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2021 Kinetic Blue Bolt LT
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Discussion Starter · #1 ·
I tried my first DCFC yesterday, the free chargers at Graton Casino in Rohnert Park. And I was dismayed that it took approximately 4 hours to fully charge from about 2/3 depleted.


I pulled up ot one DCFC and was not able to get it to start. So I moved to the other and it started OK. I set my Apple Watch for a 2-hour timer, figuring that should be pretty good, but when the time was up, the chrage level was in the 60%, nowhere close to full.


Looking on the ChargePoint map, I see 2 levels of DCFC, one at 50kW and one at 24kW. It turns out I ended up on the latter. Still, it took 4 hours, maybe a bit more, to add 41.79 kWh. Does that sound about right?
 

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12/16 build, 2017, white LT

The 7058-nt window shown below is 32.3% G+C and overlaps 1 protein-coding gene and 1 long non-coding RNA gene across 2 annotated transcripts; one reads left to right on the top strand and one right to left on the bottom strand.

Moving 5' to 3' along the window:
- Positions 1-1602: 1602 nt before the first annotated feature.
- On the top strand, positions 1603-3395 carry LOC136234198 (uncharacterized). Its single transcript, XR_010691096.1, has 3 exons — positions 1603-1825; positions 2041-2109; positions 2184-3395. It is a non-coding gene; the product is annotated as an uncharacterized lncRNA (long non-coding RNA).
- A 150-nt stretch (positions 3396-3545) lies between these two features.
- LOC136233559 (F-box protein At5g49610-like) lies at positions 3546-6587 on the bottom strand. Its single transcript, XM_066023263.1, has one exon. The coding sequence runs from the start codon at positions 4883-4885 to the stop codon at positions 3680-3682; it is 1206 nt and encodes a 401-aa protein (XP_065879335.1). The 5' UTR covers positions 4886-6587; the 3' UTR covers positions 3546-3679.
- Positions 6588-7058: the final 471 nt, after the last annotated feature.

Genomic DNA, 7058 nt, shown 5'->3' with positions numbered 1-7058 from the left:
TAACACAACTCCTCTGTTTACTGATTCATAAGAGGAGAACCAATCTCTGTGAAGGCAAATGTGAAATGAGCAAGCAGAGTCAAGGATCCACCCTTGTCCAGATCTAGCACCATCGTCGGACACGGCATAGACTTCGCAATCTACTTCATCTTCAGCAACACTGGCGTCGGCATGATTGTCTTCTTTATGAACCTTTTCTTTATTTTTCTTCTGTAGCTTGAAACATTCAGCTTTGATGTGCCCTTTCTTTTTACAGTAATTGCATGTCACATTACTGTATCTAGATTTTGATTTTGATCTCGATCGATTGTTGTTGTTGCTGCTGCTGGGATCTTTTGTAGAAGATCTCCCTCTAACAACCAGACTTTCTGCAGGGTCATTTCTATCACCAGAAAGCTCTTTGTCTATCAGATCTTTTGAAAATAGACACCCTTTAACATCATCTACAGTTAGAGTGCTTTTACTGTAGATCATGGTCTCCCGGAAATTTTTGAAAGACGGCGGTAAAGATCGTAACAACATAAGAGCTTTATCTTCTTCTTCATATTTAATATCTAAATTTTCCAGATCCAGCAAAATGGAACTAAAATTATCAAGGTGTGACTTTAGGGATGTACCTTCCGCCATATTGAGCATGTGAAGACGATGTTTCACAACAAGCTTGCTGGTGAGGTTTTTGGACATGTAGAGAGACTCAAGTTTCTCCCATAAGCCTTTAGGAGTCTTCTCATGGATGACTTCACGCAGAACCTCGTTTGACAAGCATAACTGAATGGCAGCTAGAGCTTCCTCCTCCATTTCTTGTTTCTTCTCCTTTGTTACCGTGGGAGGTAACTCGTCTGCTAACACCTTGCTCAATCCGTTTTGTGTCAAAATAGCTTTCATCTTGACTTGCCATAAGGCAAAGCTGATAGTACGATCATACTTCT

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Still, it took 4 hours, maybe a bit more, to add 41.79 kWh. Does that sound about right?
All chargers taper very hard after 80%. It doesn't matter what it starts at, by the time you get to 80% you may as well be on a 240 volt EVSE.

Starting at 33% SOC, on a 24 kW charger, your Bolt was already tapering.

http://i.imgur.com/Ze9y0RU.png
 

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I tried my first DCFC yesterday, the free chargers at Graton Casino in Rohnert Park. And I was dismayed that it took approximately 4 hours to fully charge from about 2/3 depleted.
...
Looking on the ChargePoint map, I see 2 levels of DCFC, one at 50kW and one at 24kW. It turns out I ended up on the latter. Still, it took 4 hours, maybe a bit more, to add 41.79 kWh. Does that sound about right?